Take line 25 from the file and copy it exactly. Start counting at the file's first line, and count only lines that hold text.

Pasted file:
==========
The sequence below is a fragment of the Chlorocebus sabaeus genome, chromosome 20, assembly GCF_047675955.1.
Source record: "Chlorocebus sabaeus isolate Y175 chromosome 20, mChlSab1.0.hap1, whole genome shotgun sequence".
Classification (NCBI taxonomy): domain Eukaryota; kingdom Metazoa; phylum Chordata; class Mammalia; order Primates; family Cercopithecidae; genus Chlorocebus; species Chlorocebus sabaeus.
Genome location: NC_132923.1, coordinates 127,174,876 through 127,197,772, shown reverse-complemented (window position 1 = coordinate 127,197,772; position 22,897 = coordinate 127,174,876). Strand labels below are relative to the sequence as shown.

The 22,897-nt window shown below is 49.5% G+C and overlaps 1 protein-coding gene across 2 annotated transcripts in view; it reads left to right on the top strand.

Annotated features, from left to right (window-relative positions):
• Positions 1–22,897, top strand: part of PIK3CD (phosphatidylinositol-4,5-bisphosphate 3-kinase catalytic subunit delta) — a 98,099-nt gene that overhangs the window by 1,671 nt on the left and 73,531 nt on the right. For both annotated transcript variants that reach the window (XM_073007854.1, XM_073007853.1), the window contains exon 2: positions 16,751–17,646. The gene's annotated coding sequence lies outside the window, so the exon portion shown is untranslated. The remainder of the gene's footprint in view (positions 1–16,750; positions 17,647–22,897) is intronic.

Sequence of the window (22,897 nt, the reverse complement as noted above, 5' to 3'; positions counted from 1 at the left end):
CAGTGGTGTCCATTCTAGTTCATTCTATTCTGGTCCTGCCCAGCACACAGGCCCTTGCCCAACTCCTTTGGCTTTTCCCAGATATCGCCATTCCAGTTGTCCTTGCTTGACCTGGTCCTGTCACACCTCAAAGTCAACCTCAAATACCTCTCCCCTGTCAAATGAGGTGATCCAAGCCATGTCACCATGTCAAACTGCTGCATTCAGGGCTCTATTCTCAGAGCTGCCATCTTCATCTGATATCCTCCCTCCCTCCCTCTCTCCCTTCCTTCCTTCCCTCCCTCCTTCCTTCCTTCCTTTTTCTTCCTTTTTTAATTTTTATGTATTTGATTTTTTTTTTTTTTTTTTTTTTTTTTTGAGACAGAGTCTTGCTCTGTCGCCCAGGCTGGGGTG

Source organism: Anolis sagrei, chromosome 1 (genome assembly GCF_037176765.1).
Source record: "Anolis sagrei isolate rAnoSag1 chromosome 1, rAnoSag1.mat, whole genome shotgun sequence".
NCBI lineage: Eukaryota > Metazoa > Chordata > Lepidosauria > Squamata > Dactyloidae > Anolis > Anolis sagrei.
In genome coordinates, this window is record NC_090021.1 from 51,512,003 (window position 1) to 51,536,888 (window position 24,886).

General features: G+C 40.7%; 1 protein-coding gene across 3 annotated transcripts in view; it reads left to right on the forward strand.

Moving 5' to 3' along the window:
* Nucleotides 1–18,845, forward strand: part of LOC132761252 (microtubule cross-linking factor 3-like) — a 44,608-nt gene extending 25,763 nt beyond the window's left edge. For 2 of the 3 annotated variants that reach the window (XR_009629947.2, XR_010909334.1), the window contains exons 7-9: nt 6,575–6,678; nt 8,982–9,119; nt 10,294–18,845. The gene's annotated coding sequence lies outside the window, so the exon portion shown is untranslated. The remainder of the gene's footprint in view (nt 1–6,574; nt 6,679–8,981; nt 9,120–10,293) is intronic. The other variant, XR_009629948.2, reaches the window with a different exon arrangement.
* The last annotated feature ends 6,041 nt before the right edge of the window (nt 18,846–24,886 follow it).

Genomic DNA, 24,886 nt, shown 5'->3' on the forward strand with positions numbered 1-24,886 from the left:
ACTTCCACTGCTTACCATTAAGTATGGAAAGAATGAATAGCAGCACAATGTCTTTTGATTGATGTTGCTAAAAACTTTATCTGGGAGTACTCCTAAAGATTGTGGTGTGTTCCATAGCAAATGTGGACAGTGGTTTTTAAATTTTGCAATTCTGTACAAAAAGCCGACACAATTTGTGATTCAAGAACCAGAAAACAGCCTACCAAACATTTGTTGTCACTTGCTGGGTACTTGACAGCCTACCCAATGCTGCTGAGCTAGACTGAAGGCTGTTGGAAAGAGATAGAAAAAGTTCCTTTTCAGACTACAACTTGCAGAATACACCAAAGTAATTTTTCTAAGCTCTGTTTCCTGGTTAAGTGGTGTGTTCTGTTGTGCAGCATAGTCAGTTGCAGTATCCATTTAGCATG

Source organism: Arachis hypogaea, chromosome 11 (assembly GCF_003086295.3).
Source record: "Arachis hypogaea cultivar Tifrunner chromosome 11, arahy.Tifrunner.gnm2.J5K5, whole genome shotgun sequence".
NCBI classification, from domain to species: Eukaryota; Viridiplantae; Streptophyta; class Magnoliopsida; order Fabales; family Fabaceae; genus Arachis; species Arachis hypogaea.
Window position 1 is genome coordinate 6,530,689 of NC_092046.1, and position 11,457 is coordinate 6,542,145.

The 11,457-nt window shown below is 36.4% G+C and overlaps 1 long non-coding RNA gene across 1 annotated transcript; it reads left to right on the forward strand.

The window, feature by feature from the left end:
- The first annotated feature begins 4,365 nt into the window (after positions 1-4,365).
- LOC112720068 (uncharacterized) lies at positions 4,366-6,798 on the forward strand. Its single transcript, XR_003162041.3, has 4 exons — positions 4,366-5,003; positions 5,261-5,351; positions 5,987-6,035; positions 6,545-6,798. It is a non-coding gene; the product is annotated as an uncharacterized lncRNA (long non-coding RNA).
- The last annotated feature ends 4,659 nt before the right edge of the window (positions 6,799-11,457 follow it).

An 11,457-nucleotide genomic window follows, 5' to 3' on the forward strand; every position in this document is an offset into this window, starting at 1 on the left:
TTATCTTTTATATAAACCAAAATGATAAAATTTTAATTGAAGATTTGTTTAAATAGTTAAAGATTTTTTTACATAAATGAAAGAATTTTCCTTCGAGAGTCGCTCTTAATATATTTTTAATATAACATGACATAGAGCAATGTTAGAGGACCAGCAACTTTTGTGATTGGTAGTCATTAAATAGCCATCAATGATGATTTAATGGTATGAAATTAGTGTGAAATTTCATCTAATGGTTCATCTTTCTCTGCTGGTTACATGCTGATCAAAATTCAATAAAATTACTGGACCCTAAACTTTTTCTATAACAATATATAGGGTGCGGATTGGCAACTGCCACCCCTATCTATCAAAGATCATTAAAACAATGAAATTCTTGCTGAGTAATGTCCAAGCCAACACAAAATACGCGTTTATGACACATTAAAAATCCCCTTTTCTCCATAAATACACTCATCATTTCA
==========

The window, feature by feature from the left end: